I like to question things.

It is part of my natural curiosity to challenge what are held as “truth “particularly in Education.

I’d like to think I do this questioning in respectful and a courteous manner but when you suffer from enthusiasm like I do, questioning can be taken as “criticism” or worse still “cynicism”.

What I like to do is to make things better, this means playing with ideas to see what we learn.

Here’s a classic example.

In the middle of 2017 The Victorian Education department identified ten evidence based teaching practices that they say have the highest impact on student’s performance. They called them HITS which stands for High Impact Teaching Strategies. (Cute!)

I am always a little worried about the term “Evidence Based” as any half literate teacher with access to Google can just about find evidence of anything…

Like this website for the Pacific NW Tree Octopus, which can be given as a research assignment to see if students REALLY check out the sources of their learning.


Created in 1998 by Lyle Zapato this is brilliant high impact activity that will assess whether your students truly understand the nature of evidence.

Some teachers like Matthew Weathers in his Biola University Nature of Mathematics class could actually make you question whether you were sane or not!

I am sure that the Victorian Education Department is sane and they are sure that the following strategies rock.

Highly regarded educational researchers and resources, including Hattie, Lemov, Marzano, and the Teaching and Learning Toolkit – Australia (Education Endowment Foundation, 2015), have used slightly different methodologies to measure effect size and identify HITS. Despite their varied approaches and terminology, all agree on a number of powerful strategies. These strategies are reflected in this HITS resource and the AITSL Standards and the Classroom Practice Continuum.

So with the judicious use of teaching heroes names, two acronyms, the recommendation of a bunch of people with doctorates and more acronyms after their names plus a high powered government authority who measures your standards and we have REAL GOOD TEACHING STUFF!

Evidence Based here means that these strategies will improve students’ scores.

My question is: What have they left out that will make it even better?

What follows here is my teaching practice based activities that you can use to get these boxes ticked AND improve your students’ performance. These are not evidence based but purely subjective stuff that I have used and know to work.

The best evidence based strategies are those that work for you on Monday morning, or better still those that turn year 9R into human beings last period Thursday afternoon when you have a splitting headache and job contract issues and a deputy decides to “… drop in for a visit” unannounced.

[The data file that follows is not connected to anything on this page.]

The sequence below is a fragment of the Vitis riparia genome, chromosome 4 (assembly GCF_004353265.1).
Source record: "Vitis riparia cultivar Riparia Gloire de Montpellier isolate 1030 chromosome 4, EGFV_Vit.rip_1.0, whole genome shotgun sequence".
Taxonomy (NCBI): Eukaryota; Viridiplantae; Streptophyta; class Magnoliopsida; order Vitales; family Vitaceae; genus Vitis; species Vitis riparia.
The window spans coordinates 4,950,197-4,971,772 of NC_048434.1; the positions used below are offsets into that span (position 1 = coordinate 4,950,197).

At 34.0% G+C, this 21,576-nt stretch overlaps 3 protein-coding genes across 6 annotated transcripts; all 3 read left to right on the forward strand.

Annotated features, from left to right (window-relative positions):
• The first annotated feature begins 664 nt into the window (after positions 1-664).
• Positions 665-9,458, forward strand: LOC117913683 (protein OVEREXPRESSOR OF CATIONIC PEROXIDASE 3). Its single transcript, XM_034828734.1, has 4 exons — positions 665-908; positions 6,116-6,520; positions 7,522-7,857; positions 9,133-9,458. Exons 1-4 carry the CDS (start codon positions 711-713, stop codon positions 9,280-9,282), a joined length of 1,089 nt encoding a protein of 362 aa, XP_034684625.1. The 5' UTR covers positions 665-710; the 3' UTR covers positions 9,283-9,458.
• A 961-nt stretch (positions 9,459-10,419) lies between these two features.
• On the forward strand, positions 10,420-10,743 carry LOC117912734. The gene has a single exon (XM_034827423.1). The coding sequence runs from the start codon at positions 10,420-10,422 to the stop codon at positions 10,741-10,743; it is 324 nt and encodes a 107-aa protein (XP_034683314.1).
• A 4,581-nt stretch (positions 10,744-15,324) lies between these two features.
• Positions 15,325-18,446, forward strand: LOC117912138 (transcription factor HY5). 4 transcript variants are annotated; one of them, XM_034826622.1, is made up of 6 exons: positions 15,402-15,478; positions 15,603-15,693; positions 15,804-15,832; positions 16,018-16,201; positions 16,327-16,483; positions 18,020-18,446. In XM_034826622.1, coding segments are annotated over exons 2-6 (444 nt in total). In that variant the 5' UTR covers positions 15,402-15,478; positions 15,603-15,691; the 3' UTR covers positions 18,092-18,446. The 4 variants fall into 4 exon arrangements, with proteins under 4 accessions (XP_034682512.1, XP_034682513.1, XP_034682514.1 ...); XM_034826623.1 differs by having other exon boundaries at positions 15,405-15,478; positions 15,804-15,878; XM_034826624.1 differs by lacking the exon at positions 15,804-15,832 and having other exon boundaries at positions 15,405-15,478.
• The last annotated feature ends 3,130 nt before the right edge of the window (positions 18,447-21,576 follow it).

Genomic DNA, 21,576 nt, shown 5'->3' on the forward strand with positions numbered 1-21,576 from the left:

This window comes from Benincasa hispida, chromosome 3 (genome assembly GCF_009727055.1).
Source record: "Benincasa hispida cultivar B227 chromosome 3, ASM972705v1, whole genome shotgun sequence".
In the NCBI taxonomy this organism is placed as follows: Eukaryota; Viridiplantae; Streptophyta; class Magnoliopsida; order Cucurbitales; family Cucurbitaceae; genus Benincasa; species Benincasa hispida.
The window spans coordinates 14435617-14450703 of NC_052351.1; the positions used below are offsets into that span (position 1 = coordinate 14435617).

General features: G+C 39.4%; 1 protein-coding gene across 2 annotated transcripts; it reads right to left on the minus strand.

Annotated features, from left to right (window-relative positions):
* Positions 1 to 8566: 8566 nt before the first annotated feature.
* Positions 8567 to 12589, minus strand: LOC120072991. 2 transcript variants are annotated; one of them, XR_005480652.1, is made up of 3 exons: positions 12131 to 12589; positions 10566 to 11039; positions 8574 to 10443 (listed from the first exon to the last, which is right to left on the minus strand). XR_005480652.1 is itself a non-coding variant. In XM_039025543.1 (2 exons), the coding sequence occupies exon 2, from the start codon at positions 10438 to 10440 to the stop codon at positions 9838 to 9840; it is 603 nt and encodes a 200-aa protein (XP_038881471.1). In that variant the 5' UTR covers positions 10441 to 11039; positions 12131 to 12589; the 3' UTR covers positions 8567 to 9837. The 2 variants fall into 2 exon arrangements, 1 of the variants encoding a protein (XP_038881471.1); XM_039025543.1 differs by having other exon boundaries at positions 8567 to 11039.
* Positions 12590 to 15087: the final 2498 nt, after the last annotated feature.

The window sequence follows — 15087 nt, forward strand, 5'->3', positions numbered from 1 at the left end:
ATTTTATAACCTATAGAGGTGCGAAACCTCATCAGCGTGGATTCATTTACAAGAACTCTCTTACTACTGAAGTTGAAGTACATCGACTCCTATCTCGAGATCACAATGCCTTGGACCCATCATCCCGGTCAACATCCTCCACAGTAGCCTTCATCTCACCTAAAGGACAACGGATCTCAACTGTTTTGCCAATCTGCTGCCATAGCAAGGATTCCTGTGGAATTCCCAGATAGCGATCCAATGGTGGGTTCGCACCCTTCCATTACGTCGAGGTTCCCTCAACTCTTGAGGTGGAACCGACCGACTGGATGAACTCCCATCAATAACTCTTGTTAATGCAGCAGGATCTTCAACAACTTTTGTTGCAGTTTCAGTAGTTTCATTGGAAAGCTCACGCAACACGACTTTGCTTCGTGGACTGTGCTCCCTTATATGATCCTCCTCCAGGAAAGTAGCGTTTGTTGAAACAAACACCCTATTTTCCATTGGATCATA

Here are the Ten HITS. Today we are looking at the first two setting goals and Structuring Lessons:

· Setting goals

· Structuring lessons

· Explicit teaching

· Worked examples

· Collaborative learning

· Multiple exposures

· Questioning

· Feedback

· Metacognitive strategies

· Differentiated teaching

Setting Goals

What the document says

Lessons have clear learning intentions with goals that clarify what success looks like.

Lesson goals always explain what students need to understand, and what they must be able to do. This helps the teacher to plan learning activities, and helps students understand what is required.

Key elements

Based on assessed student needs

Goals are presented clearly so students know what they are intended to learn

Can focus on surface and/or deep learning

Challenges students relative to their current mastery of the topic

Links to explicit assessment criteria

What I think

This is a basic “KUDOS” or what Carol Ann Tomlinson, guru of differentiation calls a Know/Understand/Do. It is absolutely essential for teachers to have their Kudos’s lined up before they start teaching but I am not so sure that the student needs to know them!

To me the art of teaching is to take students on a discovery tour and delight them with the new learning they will uncover often against their fears.

Most of the time I believe the goals for every lesson are always the same

1. What the system wants,

2. What the student needs and

3. How can I find a hook that links these two together?

This can be tricky because working with difficult children means that they almost invariably do not want to learn what the system asks them to. This means I need to find something that changes their mind often without them knowing what I am trying to do.

Here’s the amazing Johnny Wells from Texas showing you how it’s done.

It’s Johnny’s belief that all lessons are a mixture of content, thinking styles and intrinsic motivation; a hell of a challenge but a goal worth pursuing.

The point that I make here is that telling the student what the goal is, is okay if the kid is motivated, understands the content so far and is capable of thinking their way through the process.

If they have none of those, the goal is to capture their curiosity.

Johnny’s knowledge goals here are to have the students understand…

1. How to use a thesaurus

2. The parts of speech.

3. How alliteration works